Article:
In other action, 17-time major champion Roger Federer beat Carlos Berlocq 6-3, 6-2, 6-1 in 95 minutes in the second round, where the Swiss great was shocked by Sergiy Stakhovsky at Wimbledon.

The 48th-ranked Berlocq has never made it past the second round at a Grand Slam event and is 0-17 against top-10 opponents.

Matthew Stockman/Getty Images

John Isner celebrates a hard-fought victory over crowd favorite Gael Monfils on Thursday night.

"It's one of those matches I expect myself to win if possible in straight sets and gain confidence in the process," Federer said. "All those things happened, so, yeah, I'm pleased about it."

Federer is seeded seventh at Flushing Meadows, his worst since 2002. But he hasn't dropped a set through two victories.

Also making quick work in his second-round match was Rafael Nadal, who took the final 12 games in his 6-2, 6-1, 6-0 victory over qualifier Rogerio Dutra Silva.

Second-seeded Nadal improved to 17-0 on hard courts this year. He has lost 11 games in his first two matches at Flushing Meadows.

Dutra Silva made it into the main draw by winning a third-set tiebreaker in his final qualifying match. He saved seven match points and took a 12-10 fifth-set tiebreaker in the first round against Vasek Pospisil.

The Brazilian fought Nadal for a brief time and even had a break point in the second game of the second set.

But Nadal saved the break point, then closed out the first of the dozen straight games he won to close the match.

No. 4 David Ferrer overcame a shaky second-set tiebreaker to defeat fellow Spaniard Roberto Bautista Agut 6-3, 6-7 (5), 6-1, 6-2.

Ferrer, the French Open runner-up, has reached at least the quarterfinals at seven straight major tournaments.

Ferrer had 20 unforced errors in the second set, 25 in the other three combined. The 64th-ranked Bautista Agut was making his US Open debut.

Another U.S. man, 20-year-old Jack Sock, moved to the third round with a 7-6 (3), 1-6, 7-5, 6-2 win over Maximo Gonzalez of Argentina.

In doubles, the Bryan brothers opened their quest to complete the calendar Grand Slam with a 7-6 (1), 6-2 win over Federico Delbonis and Leonardo Mayer of Argentina.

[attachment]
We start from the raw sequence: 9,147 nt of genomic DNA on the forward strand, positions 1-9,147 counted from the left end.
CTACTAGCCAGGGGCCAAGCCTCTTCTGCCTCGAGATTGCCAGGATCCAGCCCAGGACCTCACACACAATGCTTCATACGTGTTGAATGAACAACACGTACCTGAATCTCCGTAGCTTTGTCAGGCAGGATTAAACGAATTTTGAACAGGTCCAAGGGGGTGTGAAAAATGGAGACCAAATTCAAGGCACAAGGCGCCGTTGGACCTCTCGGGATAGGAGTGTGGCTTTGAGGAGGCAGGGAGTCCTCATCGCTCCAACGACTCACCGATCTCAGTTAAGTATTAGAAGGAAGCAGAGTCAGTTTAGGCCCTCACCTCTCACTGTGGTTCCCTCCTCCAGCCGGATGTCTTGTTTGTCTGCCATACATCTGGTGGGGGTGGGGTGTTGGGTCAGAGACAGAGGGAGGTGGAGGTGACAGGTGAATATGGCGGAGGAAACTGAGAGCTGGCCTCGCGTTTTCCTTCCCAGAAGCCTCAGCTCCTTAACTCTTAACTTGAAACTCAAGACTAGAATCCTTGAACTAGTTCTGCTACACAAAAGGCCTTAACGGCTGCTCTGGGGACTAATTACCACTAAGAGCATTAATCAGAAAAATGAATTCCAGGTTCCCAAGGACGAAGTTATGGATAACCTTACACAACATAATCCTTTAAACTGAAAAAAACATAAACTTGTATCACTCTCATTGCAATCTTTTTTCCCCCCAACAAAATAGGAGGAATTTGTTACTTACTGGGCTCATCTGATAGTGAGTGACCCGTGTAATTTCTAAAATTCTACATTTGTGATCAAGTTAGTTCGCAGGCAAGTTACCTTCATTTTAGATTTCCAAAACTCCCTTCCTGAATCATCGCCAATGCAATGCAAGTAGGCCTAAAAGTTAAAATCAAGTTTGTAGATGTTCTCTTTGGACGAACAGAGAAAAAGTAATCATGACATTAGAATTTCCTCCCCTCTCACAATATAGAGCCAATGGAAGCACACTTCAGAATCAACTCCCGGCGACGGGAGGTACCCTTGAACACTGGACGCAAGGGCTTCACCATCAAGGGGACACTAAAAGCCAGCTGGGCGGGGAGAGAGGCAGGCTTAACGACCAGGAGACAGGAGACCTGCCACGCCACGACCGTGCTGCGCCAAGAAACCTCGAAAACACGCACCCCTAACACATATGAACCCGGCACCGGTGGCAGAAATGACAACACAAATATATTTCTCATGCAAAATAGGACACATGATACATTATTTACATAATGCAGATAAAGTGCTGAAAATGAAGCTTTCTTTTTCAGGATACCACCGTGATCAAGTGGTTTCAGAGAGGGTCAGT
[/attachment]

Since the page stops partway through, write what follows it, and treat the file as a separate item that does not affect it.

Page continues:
Coming into last year's US Open, they hadn't captured a major championship in more than a year. Now they've won four straight.

"It's been going our way. We're thankful for that," Bob said. "We've definitely been on the other side of those tough, tough losses."

That made them the first men's doubles team to hold all four major titles at the same time in the Open era, which started in 1968, and now they're chasing the calendar year Grand Slam.

The 35-year-old brothers didn't face a break point Thursday in advancing to face Eric Butorac and Frederik Nielsen.

Bob listed some of the close calls of the past year. Two matches that went the full three sets at the Australian Open. Trailing 4-2 in the third-set tiebreaker in the French final. A five-set match in the Wimbledon semis and dropping the first set of the final there.

"We could easily have zero Slams out of the last four," he said.

Mike suspects it's not a total coincidence the streak began after they won their first Olympic gold medals at the London Games. They had felt the pressure to fill that one void in their careers and rode the relief of that victory.

In other doubles action, James Blake lost in the last match of his tennis career.

The American announced Monday that the US Open would be his final tournament. He was eliminated in singles in the first round just past midnight Thursday morning, falling in a fifth-set tiebreaker to Ivo Karlovic.

About nine hours later, Blake and Sock lost 4-6, 6-2, 6-2 in the opening round in doubles to second-seeded Bruno Soares and Alexander Peya.

Blake and Sock got in on a wild card.

Blake had been ranked as high as No. 4 in the world in his career and reached three Grand Slam quarterfinals.

Sock will next next face 18th-seeded Janko Tipsarevic in singles.

Information from The Associated Press was used in this report.